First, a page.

Sunday, March 23, 2008

Review – The Burning

How sad it must be to have no greater ambition in life than to make a cheap knock-off of Friday the 13th. And yet here it is, the inevitable consequence of the surprise profitability of the first chapter in the Voorhees saga. In this effort the killer is a burn victim seeking revenge for ill-treatment at the hands of campers. Tom Savini did the special effects, bringing his usual stylish-yet-cheap aplomb to the various hackings and slashings. Otherwise the picture is notable only for the before-they-were-famous appearances of several actors, including Holly Hunter and Jason Alexander. Mildly amusing

Friday, March 21, 2008

Review – Aftermath: Population Zero

This is really more of a program on the National Geographic channel than an actual movie. Indeed, once the ads and duplicated footage are removed, it probably isn’t even feature length. But a few of its elements bear mention. For starters, the premise is fascinating: what if every human being on the face of the earth suddenly vanished? In the wake of this ├╝ber-rapture, the world almost immediately begins to change. The production spends an inordinately large amount of time dwelling on the fate of our house pets. We even get treated to a bizarre battle between abandoned dogs and a free-roaming zoo elephant (as if such occurrences would be among the primary consequences of humanity’s departure). On the other hand, once the film-makers finish scratching the house pet itch (around midway through), the story gets interesting. In the end, it’s a comforting surprise to learn just how swiftly almost all trace of mankind – and the damage we’ve done to the planet – will vanish from the face of the earth. For my taste, I would have preferred more emphasis on the long-term stuff. The tale of what would happen to Paris, London and New York is interesting, but more cities and landmarks (and less wild dogs) would have made this a better production. Mildly amusing

Thursday, March 20, 2008

Review – American Drug War

Once again a documentary crushes itself under its own trendy weight. At heart this is an important piece of film-making. Director Kevin Booth makes many crucial points about the United States’ so-called war on drugs, providing clear evidence that the whole mess – from the laws themselves to the way they’re enforced – is little but a reprehensible attempt to re-institute slavery in this country. But then he saddles the story with a stiff coating of post-Michael-Moore nonsense. In particular, an excessive quantity of screen time is devoted to Booth’s personal problems, particularly the damage drugs and the war thereon have done to him and his friends. Further, some of the interviews are put together in ways that make their subjects sound crazy, even when they aren’t. Overall I admire the guts it took to make this movie. I just wish a bit more brain had been added to the mix. Mildly amusing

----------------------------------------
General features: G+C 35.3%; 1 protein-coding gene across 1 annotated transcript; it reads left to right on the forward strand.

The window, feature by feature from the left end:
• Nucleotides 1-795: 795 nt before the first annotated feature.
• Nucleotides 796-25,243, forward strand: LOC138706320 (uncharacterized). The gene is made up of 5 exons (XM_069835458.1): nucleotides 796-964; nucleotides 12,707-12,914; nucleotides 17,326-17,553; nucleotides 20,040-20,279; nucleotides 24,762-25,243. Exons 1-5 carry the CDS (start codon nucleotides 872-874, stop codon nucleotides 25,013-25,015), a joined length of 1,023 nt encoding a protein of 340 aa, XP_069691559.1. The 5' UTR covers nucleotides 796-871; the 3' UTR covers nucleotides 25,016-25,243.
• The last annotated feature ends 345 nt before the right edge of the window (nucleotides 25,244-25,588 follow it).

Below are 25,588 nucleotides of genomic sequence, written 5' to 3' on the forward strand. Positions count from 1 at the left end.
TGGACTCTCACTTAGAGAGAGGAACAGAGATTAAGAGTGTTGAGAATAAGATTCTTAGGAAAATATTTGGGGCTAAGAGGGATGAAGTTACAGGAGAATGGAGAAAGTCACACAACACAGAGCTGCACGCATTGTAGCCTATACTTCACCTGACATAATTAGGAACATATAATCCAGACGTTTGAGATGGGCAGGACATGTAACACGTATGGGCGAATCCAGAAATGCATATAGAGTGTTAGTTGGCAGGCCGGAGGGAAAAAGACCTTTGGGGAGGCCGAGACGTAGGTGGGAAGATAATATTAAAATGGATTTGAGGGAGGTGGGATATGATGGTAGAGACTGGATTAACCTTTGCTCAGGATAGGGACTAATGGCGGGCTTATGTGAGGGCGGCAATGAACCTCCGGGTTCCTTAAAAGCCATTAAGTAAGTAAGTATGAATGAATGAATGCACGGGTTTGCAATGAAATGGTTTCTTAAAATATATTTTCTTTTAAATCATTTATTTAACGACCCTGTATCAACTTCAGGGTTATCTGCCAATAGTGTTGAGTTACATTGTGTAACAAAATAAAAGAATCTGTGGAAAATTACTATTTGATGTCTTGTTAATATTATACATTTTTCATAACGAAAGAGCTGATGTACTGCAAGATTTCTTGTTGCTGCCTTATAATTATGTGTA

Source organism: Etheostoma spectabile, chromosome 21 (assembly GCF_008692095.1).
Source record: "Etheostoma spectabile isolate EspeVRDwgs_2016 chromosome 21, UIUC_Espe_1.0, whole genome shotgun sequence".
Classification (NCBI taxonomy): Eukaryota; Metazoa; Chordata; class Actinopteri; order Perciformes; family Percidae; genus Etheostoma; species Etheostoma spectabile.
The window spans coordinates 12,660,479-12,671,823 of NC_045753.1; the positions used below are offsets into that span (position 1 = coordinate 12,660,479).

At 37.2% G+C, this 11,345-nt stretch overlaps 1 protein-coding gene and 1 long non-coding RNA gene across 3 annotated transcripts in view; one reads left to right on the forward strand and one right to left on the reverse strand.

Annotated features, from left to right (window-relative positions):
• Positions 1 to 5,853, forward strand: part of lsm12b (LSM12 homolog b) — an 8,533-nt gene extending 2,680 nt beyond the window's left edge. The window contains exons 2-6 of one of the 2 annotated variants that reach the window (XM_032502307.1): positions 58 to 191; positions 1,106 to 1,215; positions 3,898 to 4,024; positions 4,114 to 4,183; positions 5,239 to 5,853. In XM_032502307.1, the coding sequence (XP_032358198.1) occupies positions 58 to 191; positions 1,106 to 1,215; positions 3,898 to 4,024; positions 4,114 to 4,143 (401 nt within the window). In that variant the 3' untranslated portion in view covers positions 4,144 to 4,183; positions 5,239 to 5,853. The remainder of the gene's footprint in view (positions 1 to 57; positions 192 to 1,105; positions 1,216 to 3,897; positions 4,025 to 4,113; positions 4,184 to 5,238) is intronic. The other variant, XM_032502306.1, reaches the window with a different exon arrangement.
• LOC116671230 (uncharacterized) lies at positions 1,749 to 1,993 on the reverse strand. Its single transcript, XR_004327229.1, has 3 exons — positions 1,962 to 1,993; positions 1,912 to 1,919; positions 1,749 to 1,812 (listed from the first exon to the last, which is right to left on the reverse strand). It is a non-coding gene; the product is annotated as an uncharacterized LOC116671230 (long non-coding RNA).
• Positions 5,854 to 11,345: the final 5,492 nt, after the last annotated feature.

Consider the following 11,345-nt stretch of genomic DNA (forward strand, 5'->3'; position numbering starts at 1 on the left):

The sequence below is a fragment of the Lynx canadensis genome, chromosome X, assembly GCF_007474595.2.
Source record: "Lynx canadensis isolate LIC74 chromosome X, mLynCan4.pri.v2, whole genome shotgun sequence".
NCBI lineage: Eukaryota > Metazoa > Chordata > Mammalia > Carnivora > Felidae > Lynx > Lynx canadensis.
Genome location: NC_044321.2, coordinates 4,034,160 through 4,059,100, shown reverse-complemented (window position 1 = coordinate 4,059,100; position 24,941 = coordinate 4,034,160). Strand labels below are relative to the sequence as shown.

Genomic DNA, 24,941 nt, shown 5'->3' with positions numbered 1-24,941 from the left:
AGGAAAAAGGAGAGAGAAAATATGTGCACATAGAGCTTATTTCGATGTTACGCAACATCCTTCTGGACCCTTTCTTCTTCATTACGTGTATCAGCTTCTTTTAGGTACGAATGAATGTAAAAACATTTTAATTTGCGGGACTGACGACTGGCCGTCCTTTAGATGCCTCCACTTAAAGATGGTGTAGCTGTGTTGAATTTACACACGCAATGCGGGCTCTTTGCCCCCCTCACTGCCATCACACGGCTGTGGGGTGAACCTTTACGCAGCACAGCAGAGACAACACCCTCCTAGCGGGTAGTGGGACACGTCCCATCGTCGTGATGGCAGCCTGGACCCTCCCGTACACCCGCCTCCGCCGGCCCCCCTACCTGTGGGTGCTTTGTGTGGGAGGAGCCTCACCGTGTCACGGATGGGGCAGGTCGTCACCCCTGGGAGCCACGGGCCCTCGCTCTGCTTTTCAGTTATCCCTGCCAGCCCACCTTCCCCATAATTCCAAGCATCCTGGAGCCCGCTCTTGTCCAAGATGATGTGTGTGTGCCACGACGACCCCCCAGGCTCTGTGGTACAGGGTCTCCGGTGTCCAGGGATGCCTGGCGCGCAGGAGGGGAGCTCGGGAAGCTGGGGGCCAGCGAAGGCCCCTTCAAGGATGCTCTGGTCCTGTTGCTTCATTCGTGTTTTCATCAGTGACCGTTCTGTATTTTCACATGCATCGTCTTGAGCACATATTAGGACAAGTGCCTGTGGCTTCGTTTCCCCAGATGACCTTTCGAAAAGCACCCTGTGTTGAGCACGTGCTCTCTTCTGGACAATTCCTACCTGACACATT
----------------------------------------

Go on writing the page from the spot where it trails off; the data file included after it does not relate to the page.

Sunday, March 16, 2008

Review – Elizabeth: The Golden Age

I guess if they’d called it Elizabeth 2 there might have been some confusion about exactly which queen the movie was about. Nonetheless, this is very much a sequel to the Oscar nominee from a few years back. And it suffers from many of the same flaws as its predecessor. Shekhar Kapur didn’t suddenly sprout talent between the first round and this one. And once again the more interesting elements of history give way to awkward romance and petty intrigue. To be fair, I can’t imagine exactly how a film-maker would capture some of the more interesting elements of this particular period. For example, the key importance of Spanish history in this era is the collapse of the country’s economy and the emergence of modern economic theory in its wake. But of course that’s nowhere near as cinematic as Papist plotting against the Protestant regime of our heroine. Cate Blanchett turns in another good performance, but otherwise the costumes are the star of the show. In other words, second verse same as ye first. Mildly amusing

Saturday, March 15, 2008

Review – Beowulf (2007)

With a script co-written by Neil Gaiman, this should have been a much better movie. Indeed, a production with no script at all except for the original text would have made a superior product, even if it had been shot entirely in undecipherable Anglo-Saxon. Once again I find myself wondering why oh why movie folk feel the need to take a classic story and “improve” it. Here we learn that Grendel was mad at the Danes because their loud parties hurt his sensitive ear-like-object. We also learn that the monster’s mom was a smokin’ hot Angelina Jolie with a prehensile ponytail, and Beowulf himself was a morally weak braggart who tended to luck into his successes. Add to that the just-real-enough-to-be-creepy computer animation, and this turns out to be a colossal disappointment. See if desperate

Review – Across the Universe